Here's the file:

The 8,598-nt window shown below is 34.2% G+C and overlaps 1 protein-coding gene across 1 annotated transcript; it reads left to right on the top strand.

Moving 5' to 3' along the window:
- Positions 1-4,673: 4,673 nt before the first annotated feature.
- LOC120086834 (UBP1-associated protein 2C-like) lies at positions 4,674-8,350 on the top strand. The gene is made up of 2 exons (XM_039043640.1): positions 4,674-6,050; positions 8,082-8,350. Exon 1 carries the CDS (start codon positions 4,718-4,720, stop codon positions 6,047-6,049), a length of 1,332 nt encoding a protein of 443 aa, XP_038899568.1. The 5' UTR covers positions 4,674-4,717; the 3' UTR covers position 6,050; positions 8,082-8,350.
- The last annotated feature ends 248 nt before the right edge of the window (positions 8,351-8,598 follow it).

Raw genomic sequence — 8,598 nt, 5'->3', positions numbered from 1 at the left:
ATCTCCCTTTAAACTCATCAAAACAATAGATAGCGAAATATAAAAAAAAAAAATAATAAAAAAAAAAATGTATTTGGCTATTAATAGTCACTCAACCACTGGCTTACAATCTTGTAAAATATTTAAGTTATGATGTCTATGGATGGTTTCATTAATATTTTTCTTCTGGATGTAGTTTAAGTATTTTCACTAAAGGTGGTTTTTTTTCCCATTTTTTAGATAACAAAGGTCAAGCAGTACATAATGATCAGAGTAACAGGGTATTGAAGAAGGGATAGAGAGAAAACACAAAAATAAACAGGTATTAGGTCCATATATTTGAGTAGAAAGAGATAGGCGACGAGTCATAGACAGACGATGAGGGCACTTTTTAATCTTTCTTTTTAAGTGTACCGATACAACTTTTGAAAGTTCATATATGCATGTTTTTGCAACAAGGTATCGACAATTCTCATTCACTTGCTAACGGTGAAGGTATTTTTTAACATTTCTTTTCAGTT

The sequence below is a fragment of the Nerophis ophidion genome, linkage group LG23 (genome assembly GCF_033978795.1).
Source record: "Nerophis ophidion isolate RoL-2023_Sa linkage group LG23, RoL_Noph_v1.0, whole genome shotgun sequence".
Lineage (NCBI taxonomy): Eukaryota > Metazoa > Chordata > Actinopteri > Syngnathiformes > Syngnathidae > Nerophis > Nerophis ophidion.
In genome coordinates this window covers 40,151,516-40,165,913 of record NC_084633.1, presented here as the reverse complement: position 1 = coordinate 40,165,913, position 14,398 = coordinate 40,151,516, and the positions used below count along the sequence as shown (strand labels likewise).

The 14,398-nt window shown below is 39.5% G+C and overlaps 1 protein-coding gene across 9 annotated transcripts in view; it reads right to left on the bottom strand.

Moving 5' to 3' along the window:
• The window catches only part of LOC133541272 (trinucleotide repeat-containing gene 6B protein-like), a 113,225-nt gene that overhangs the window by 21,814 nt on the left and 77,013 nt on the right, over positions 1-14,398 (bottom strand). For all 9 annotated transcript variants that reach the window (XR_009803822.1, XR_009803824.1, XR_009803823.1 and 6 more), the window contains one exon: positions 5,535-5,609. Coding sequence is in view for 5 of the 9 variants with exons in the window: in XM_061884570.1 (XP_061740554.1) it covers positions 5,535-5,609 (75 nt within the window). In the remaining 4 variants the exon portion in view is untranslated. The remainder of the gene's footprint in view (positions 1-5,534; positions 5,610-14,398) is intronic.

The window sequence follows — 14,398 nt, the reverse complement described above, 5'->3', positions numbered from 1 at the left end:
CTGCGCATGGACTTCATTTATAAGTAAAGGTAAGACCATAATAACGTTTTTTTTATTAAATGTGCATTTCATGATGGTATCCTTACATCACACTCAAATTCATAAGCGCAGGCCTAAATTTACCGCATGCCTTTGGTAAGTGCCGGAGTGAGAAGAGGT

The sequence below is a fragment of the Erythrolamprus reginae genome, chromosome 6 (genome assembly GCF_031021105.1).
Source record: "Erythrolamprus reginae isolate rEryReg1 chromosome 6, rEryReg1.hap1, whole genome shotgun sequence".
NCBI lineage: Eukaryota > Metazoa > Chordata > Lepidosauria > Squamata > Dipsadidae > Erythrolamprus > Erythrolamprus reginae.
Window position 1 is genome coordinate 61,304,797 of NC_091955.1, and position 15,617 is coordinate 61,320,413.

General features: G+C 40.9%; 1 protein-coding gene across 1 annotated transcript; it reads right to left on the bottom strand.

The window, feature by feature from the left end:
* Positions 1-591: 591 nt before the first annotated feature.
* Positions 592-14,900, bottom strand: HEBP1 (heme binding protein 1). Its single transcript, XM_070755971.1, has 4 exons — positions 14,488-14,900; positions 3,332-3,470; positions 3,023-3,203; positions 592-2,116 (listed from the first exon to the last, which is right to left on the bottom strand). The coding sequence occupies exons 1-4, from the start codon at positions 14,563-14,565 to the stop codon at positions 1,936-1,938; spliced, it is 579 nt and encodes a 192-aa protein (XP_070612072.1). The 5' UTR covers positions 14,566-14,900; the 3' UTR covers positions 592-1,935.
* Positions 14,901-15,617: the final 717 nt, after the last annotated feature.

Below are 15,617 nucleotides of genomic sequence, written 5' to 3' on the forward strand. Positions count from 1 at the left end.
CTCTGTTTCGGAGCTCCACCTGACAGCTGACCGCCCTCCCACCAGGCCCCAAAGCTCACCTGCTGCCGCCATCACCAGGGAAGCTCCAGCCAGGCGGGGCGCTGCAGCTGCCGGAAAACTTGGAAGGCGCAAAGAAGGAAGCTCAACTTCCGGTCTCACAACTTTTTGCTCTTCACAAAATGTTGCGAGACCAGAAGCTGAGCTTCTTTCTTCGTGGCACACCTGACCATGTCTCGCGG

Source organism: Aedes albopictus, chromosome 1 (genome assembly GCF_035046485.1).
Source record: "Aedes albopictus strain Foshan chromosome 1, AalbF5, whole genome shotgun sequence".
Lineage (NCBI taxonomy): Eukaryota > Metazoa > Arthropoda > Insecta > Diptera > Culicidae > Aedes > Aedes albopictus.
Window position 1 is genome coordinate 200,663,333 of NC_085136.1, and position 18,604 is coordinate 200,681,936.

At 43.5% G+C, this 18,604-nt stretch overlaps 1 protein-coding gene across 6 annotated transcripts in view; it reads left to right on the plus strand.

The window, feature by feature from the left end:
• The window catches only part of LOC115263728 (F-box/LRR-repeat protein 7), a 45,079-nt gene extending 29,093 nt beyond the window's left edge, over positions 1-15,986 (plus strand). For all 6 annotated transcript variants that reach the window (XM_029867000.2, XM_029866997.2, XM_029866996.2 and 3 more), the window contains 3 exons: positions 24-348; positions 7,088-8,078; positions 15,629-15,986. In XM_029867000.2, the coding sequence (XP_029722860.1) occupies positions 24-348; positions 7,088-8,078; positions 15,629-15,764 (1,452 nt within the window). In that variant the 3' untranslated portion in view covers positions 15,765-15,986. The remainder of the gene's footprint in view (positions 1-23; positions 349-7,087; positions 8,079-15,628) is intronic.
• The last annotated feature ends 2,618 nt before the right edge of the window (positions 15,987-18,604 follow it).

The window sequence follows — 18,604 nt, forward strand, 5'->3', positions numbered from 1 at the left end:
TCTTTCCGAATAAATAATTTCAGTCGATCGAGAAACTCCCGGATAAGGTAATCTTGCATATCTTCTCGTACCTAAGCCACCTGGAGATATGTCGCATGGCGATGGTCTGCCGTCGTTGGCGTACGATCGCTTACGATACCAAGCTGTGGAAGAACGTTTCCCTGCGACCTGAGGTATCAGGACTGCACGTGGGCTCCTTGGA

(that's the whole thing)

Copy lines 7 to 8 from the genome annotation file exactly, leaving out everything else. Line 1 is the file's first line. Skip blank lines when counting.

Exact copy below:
ATCTCCCTTTAAACTCATCAAAACAATAGATAGCGAAATATAAAAAAAAAAAATAATAAAAAAAAAAATGTATTTGGCTATTAATAGTCACTCAACCACTGGCTTACAATCTTGTAAAATATTTAAGTTATGATGTCTATGGATGGTTTCATTAATATTTTTCTTCTGGATGTAGTTTAAGTATTTTCACTAAAGGTGGTTTTTTTTCCCATTTTTTAGATAACAAAGGTCAAGCAGTACATAATGATCAGAGTAACAGGGTATTGAAGAAGGGATAGAGAGAAAACACAAAAATAAACAGGTATTAGGTCCATATATTTGAGTAGAAAGAGATAGGCGACGAGTCATAGACAGACGATGAGGGCACTTTTTAATCTTTCTTTTTAAGTGTACCGATACAACTTTTGAAAGTTCATATATGCATGTTTTTGCAACAAGGTATCGACAATTCTCATTCACTTGCTAACGGTGAAGGTATTTTTTAACATTTCTTTTCAGTT

The sequence below is a fragment of the Nerophis ophidion genome, linkage group LG23 (genome assembly GCF_033978795.1).